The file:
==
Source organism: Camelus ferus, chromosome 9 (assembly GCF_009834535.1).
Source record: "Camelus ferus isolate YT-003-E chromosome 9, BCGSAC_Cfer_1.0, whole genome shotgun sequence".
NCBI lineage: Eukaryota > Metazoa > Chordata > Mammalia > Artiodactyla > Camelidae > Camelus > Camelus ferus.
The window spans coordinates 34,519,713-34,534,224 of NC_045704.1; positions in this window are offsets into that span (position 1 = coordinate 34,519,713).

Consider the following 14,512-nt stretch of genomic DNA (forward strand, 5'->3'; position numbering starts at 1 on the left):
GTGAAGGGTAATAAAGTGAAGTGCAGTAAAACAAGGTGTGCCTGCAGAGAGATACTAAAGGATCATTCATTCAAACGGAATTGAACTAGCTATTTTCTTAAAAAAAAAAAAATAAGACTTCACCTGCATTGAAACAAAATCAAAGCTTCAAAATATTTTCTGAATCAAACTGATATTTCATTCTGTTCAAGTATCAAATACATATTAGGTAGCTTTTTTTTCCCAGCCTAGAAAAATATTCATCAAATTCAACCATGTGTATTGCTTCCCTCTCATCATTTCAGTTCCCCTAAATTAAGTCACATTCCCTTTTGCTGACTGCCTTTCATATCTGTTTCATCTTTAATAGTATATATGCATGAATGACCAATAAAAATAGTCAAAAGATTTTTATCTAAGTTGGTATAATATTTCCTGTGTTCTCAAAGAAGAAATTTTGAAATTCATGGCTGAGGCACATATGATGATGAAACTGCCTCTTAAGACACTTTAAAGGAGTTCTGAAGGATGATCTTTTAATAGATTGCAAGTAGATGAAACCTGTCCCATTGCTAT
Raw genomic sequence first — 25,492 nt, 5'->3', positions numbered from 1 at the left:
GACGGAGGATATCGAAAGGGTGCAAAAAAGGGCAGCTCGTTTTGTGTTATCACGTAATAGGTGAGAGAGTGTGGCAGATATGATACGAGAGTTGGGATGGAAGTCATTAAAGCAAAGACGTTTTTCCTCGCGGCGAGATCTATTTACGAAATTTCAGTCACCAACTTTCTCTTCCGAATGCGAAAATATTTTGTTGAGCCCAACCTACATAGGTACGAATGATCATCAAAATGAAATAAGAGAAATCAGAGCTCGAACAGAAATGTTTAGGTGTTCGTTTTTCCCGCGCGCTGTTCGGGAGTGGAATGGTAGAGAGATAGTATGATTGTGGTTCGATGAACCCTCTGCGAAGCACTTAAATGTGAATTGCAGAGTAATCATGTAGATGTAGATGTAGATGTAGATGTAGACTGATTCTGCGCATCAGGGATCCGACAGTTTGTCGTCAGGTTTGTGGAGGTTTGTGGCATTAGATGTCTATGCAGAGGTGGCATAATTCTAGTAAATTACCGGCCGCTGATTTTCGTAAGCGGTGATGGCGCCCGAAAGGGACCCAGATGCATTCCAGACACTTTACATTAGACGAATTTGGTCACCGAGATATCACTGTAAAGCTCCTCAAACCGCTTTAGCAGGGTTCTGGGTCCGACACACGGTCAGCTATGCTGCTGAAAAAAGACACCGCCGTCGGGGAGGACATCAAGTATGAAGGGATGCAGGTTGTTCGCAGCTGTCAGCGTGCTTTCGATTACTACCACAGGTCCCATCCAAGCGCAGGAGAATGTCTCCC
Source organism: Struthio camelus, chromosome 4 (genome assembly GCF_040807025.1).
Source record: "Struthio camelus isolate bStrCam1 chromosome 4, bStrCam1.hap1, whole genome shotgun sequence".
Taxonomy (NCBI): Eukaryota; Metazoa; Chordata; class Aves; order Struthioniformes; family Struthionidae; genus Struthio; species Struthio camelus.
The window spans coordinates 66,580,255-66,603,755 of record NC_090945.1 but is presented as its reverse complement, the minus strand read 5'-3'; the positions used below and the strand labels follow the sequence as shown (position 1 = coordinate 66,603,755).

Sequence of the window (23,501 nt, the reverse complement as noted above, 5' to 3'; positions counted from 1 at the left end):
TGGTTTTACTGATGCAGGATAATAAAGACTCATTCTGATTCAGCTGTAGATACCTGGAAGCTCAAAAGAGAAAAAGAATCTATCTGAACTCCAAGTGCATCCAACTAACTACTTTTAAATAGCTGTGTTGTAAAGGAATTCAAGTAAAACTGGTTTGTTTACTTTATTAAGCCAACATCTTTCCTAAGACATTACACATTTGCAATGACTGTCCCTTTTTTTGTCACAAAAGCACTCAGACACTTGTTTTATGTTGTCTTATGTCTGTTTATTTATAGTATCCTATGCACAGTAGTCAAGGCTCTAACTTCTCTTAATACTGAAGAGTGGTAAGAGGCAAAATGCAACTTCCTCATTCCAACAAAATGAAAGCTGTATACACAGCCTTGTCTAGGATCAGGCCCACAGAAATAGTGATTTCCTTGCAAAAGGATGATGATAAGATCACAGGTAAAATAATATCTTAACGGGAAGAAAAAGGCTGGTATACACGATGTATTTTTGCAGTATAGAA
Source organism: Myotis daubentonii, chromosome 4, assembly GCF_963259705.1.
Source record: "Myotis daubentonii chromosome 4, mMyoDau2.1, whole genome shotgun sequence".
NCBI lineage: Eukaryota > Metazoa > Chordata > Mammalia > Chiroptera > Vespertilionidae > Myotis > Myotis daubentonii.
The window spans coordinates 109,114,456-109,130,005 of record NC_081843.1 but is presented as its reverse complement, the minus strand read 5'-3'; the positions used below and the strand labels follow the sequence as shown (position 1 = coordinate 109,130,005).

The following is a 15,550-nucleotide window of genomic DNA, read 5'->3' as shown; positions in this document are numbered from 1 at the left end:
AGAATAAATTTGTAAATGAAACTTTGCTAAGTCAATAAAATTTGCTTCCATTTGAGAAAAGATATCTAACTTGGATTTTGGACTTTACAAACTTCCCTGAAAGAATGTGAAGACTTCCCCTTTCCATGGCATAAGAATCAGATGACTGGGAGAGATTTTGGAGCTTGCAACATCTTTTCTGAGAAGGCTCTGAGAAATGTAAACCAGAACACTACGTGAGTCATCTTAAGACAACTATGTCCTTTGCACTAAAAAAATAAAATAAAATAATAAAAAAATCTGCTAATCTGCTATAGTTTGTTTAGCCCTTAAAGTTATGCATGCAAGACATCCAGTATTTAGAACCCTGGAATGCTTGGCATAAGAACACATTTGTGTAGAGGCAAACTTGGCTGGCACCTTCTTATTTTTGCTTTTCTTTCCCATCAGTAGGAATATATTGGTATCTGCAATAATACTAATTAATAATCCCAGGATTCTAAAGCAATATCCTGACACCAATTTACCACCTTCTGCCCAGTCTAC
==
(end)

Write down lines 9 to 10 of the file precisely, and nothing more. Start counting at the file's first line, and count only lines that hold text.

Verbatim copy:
Source organism: Struthio camelus, chromosome 4 (genome assembly GCF_040807025.1).
Source record: "Struthio camelus isolate bStrCam1 chromosome 4, bStrCam1.hap1, whole genome shotgun sequence".